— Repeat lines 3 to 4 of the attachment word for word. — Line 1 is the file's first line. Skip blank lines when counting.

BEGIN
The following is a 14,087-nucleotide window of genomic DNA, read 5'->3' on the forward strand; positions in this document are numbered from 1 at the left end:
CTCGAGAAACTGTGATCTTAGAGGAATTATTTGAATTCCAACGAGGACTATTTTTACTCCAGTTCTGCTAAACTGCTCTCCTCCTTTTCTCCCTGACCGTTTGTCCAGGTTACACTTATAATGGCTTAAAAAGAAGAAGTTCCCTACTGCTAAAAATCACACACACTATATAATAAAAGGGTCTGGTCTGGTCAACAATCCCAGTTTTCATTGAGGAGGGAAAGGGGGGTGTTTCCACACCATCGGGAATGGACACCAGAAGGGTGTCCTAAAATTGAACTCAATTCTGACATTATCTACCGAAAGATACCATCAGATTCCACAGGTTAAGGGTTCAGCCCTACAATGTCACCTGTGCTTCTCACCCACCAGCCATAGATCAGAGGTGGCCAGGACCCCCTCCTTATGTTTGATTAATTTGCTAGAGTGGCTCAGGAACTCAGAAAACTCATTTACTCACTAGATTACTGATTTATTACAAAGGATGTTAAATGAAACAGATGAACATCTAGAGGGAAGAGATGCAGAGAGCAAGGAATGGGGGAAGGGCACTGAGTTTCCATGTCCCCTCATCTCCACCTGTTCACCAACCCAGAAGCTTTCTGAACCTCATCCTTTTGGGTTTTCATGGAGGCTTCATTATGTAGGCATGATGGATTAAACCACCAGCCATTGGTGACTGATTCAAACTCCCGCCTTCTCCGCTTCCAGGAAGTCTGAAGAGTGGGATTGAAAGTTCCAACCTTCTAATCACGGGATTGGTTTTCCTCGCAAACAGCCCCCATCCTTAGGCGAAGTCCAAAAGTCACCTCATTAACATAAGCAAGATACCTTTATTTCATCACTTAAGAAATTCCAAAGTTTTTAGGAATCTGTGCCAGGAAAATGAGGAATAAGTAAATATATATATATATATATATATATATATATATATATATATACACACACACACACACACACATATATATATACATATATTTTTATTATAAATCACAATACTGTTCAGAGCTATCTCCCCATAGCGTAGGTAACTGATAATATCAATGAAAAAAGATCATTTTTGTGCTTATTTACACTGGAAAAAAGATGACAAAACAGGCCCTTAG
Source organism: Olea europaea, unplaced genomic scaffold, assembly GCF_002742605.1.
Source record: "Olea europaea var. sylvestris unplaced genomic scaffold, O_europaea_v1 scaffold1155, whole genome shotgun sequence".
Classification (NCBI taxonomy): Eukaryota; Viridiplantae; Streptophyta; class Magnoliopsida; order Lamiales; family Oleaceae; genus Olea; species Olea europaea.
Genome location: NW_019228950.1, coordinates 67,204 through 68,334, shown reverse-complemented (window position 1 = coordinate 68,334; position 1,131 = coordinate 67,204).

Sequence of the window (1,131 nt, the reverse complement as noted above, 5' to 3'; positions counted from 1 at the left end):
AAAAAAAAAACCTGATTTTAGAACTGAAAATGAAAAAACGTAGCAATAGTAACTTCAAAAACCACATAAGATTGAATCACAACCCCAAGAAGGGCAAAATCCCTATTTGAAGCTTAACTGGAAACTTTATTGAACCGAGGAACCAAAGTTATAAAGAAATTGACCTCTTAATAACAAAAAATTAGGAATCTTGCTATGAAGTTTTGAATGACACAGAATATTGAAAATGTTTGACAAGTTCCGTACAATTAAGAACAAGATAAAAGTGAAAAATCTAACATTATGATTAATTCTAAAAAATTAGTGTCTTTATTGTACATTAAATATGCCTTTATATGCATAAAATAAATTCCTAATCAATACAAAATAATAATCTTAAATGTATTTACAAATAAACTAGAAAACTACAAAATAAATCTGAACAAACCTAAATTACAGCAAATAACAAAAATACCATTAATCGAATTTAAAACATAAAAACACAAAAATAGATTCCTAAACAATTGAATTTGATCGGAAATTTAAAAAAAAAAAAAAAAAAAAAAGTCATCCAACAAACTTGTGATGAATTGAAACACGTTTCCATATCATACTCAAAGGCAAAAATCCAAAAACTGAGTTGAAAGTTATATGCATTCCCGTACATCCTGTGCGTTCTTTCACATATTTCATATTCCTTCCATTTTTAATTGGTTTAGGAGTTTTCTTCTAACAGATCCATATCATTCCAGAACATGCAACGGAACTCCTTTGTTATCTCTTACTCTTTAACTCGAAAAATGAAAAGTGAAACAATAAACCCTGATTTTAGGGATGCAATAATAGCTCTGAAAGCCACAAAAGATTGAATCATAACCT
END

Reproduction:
Source organism: Olea europaea, unplaced genomic scaffold, assembly GCF_002742605.1.
Source record: "Olea europaea var. sylvestris unplaced genomic scaffold, O_europaea_v1 scaffold1155, whole genome shotgun sequence".